How many emails have you received in your inbox over the past month mentioning GDPR? While it seems like a new marketing slogan, it is actually a groundbreaking European Union Law that may change how we all think about data privacy. There is a lot of buzz today about General Data Protection Regulation (GDPR) in the business and technology media as global firms make a mad dash to ensure their compliance by May 25. What is it exactly? How are you impacted?
GDPR went into effect on May 25, 2018 after two years of preparation. Consumers around the world are starting to see impacts through notices on updated privacy policies, email requests to opt in to communication and billboards offering legal advice and action on failure to comply with GDPR.
GDPR outlines comprehensive privacy protections for persons that are subjects of the EU and goes as far as to state that these protections are a fundamental right. It applies to any firm that uses (or “processes”) EU subject data. The regulation gives people more control over their personal data. This control grants the right to:
GDPR is also opt-in rather than opt-out – meaning that a person must consent to their data being processed in accordance with GDPR guidelines, that consent needs to be plain and transparent, and the person can withdraw their consent at any time. The regulation stipulates that the use of data by firms must be “lawful, fair, transparent, and relevant to reasons why consent was given” (EUR-Lex 2016). Noncompliance with GDPR may result in reprimands, penalties, or administrative fines. Those penalties may be criminal depending on the EU country.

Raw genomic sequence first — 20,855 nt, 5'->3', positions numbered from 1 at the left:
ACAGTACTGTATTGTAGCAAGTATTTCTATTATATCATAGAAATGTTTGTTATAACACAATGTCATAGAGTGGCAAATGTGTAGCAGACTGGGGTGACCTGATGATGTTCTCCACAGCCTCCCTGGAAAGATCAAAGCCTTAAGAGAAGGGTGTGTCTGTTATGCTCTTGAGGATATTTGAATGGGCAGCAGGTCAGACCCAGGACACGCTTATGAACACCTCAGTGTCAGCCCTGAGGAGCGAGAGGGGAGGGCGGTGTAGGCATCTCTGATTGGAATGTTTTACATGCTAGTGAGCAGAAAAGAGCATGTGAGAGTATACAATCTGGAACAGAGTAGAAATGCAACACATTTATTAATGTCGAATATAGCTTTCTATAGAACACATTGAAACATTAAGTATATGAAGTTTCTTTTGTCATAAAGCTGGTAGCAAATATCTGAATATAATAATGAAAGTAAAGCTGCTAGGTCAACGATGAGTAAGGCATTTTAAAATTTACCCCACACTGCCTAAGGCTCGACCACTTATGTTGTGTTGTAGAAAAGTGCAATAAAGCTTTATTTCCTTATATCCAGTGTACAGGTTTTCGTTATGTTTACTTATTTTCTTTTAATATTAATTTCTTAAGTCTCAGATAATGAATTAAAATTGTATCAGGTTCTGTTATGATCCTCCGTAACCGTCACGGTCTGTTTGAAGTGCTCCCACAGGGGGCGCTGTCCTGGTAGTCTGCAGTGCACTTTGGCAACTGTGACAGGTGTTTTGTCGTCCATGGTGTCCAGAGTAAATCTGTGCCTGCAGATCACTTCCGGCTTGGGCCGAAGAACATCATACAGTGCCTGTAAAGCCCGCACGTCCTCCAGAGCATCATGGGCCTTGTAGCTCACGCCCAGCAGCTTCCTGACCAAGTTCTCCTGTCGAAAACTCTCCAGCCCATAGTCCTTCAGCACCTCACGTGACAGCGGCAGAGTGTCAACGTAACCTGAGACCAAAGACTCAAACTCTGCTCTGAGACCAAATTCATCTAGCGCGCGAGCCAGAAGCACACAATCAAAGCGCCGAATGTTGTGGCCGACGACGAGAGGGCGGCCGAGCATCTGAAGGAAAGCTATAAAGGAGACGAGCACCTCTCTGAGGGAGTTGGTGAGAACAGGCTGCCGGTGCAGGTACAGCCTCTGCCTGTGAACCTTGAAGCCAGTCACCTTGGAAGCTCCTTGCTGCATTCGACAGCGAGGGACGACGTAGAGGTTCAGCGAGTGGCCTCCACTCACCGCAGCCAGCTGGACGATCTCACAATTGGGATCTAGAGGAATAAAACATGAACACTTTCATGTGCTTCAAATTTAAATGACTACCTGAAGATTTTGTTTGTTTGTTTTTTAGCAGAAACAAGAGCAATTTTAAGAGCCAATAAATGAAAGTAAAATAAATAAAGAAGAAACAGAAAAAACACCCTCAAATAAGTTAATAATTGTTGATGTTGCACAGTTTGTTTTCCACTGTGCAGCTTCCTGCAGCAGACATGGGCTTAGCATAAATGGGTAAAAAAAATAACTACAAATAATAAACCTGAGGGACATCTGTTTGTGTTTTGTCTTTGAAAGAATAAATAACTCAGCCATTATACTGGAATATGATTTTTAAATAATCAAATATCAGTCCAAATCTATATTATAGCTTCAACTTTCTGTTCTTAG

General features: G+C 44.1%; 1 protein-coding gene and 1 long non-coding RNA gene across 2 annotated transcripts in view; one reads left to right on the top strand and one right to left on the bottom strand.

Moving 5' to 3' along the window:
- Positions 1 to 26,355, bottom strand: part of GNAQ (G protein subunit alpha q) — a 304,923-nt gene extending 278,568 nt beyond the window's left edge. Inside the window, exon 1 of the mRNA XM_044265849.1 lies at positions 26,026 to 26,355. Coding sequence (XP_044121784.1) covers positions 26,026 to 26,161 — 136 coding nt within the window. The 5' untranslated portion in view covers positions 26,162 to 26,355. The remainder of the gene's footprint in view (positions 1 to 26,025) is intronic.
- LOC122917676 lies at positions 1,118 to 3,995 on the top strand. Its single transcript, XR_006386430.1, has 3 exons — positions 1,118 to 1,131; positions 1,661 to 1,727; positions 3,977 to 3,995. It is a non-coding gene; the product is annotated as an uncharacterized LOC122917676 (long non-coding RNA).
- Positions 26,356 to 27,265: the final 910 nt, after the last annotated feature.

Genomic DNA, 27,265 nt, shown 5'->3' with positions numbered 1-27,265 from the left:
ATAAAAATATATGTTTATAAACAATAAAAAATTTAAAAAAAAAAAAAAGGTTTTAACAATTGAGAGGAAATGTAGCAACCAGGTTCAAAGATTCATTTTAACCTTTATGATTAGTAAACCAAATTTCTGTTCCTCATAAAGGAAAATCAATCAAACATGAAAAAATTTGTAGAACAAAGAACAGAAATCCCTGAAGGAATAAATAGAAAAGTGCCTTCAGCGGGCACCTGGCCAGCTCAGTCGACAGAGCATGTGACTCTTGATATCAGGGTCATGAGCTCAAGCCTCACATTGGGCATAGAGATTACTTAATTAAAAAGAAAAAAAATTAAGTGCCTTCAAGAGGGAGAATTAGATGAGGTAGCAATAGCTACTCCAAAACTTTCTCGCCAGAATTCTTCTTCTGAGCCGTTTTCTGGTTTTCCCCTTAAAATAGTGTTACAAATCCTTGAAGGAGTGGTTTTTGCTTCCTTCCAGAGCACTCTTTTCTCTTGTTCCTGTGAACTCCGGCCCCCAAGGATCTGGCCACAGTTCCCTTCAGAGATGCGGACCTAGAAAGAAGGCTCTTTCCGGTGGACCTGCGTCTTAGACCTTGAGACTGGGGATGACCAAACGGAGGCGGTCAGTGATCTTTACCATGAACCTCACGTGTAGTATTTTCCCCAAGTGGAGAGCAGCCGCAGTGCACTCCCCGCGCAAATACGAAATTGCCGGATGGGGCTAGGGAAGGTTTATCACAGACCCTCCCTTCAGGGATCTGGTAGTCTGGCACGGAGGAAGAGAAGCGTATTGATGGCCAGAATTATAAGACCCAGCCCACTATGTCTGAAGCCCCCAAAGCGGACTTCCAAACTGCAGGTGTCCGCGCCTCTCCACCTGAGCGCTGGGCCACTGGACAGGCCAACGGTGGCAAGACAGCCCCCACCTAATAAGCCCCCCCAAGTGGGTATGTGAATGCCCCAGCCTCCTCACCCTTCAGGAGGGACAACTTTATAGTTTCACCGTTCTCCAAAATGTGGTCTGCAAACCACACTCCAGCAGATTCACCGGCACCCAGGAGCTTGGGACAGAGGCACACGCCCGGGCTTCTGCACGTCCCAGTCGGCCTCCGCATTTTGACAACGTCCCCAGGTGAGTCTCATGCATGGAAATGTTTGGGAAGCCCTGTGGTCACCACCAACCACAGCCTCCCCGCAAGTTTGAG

Although GDPR only applies to firms that process EU subject data, there are a number of ways that GDPR could impact US healthcare. Any business, healthcare organization or otherwise, that stores or uses the data of EU subjects is impacted. GDPR compliance can be a lengthy and challenging process for businesses undertaking advanced data protections, quality, and risk management for the first time. US healthcare providers such as large health systems, hospitals, and clinics could see some impact based on how their vendors react to GDPR compliance, if those vendors operate in Europe.
In addition, although many aspects of GDPR overlap with HIPAA requirements, GDPR has exclusive components as well. There is some speculation that a US general data production regulation may come in the near future and be modeled on EU law. If that happens all US healthcare providers will be heavily impacted as well and may need to look to advanced data governance processes and technologies in addition to creating new FTE positions to manage long-term compliance.
If you are a US healthcare business or a healthcare provider and you have questions about how GDPR impacts you directly, please contact us to set up a conversation.